It can lead to inaccurate and wrong usages of these, more so than it would most likely be the case if these words were coming from (or at least be translated into) a language closer to home; a language used with more care and sensitivity from within a specific context. Another side effect of using words from another language and in that language but outside of this very language context is that it separates concerned groups and their lived realities from the vocabulary used by those at the forefront of the struggles to make sense of these realities. Most racialized people in Germany still do not know the BIPOC or POC, their meanings and histories, and how it relates back to them, and yet it is used in a top down way, assuming there is no value in communicating around this language, its vocabulary, and its framing. It therefore reinforces class, education, language proficiency as well as mobility differences and inequalities, and becomes a signaler for a particular social and often also economic locus when being used.

If the argument is that the German language has not evolved as a language to accommodate the realities of racialized people as much as English did, it brackets another history: how the English language has been shaped and forced to change over time by the very people who have been subjugated by this language and its European speakers. This should serve as a reminder that no language changes or accommodates its social fringes unless the fringes claim their space within a language instead of exiting it completely. The responsibility then lies in the non-ethnic German German language speakers to push the language to its supposed boundaries and break it where it needs to be broken, instead of taking the much easier road of importing vocabularies that do not just come from a different language, but also also speak and reflect to different realities.

These “dilemmas” in speech, thought, and framing bring us to the more obvious questions we need to ask ourselves: can local words hold global weights? Can we fill them with more and different meanings from elsewhere (other histories) without necessary adaptations or changes to these very words?

Can they live unchanged elsewhere without distorting the places they arrive in as well as the places and histories they leave behind? Can we overburden words? Can we put so much meaning into them that they would implode? Can we put so much weight on them that they would explode? Can we stretch them to the extent that they become meaningless and therefore no more than empty shells? Can we tear them to the extent that they start breaking? That the B secedes from the I and the P from the O and C?

And can the U.S. be a template for the world? In other words, can U.S.-centric vocabularies, developed in a settler colonial language to make sense of this settler colony really help us make sense of realities outside of it? Are they sufficient to explain the world outside of the U.S.? Are they even sufficient to explain the situation in the settler colony itself? Can they be useful words to make us speak to different places, people, times, and histories? Can they survive their own exportation, implantation, and appropriation? Fall victims to the imperialism that has given birth to them? And does solidarity and coalition-building have to look this way?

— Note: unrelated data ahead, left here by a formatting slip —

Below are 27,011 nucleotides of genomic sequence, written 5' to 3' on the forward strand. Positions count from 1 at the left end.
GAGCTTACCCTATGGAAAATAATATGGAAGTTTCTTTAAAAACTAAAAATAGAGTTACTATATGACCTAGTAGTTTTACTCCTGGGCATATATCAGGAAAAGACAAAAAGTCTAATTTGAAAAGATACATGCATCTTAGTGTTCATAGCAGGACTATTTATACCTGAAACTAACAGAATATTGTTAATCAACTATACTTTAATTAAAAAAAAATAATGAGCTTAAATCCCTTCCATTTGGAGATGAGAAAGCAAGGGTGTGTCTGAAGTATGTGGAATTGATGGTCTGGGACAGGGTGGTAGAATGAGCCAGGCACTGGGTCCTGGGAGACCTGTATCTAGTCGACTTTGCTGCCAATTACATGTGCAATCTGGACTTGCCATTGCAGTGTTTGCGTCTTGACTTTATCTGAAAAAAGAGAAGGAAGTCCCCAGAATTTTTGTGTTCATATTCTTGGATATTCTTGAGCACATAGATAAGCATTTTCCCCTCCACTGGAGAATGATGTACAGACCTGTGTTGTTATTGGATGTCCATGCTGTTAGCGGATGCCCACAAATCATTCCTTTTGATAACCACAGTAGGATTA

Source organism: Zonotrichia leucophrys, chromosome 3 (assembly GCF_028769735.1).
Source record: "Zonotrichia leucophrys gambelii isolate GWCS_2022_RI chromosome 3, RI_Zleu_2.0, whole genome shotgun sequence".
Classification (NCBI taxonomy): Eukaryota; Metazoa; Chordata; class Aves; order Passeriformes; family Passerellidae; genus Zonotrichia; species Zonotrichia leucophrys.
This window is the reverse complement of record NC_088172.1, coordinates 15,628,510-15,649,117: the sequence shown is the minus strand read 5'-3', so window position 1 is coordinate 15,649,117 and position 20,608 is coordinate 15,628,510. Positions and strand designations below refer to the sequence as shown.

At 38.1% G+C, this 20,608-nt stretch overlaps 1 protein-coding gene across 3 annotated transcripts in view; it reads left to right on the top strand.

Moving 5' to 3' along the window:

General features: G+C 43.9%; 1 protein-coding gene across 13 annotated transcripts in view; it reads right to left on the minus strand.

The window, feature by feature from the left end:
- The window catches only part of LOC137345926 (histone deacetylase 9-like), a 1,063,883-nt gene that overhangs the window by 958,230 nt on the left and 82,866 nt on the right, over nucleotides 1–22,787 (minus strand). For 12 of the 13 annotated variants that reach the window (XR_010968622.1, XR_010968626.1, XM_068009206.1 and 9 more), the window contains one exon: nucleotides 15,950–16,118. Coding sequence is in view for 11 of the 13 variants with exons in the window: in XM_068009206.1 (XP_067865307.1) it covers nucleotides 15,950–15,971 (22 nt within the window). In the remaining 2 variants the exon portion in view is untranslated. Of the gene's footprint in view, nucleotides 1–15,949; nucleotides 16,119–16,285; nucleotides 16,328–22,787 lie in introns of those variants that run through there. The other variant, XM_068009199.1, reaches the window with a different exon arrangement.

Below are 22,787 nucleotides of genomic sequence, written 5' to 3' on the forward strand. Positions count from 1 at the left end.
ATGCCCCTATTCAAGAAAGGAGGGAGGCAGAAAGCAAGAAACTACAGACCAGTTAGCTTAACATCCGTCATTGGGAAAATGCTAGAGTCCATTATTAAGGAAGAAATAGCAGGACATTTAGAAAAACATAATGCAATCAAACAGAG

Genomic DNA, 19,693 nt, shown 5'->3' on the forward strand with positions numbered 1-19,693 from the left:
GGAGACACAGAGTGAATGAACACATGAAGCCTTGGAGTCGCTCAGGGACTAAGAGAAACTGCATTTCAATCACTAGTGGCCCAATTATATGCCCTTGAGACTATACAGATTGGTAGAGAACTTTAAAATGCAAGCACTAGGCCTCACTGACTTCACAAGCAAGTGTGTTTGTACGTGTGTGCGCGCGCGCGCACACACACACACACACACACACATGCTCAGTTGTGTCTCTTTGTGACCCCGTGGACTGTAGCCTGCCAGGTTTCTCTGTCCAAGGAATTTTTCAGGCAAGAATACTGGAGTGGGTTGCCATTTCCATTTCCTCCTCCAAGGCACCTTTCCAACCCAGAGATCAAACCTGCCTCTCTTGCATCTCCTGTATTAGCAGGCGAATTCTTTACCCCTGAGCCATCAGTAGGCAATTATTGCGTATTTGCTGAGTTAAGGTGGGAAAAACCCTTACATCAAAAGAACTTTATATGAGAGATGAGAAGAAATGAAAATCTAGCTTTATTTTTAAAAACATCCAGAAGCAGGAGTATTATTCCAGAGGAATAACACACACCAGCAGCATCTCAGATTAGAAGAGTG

Does it have to depend on the flattening and erasure of differences, or on the appropriation of colonial vocabularies? Can we rely on an alphabetic order made out of five letters to describe more than eight billion people on this planet? Can solidarity be solidarity when built on and dependent on reductive frameworks? What happens when one reality can be universalized whilst others cannot and must not be? How does it weigh on our word counts to explain our words? Can we speak about a place, in all its complexities, nuances, and contradictions without needing to seek validation from more dominant places? Can we speak without having to constantly accommodate others, to mirror others? Without needing to do forced comparisons and measurements?

In our quest to render the complexities of this world better translatable, to limit our own word counts and essentially shorten explanations, to be better heard and understood globally, we have ironically come to follow a very imperial logic: creating and adopting a normatized and standardized vocabulary, thought and speech pattern. But we can’t force the entire word to fit into a vocabulary that is already considered reductive in its very place of origin and, as such, constantly renegotiated and challenged. ■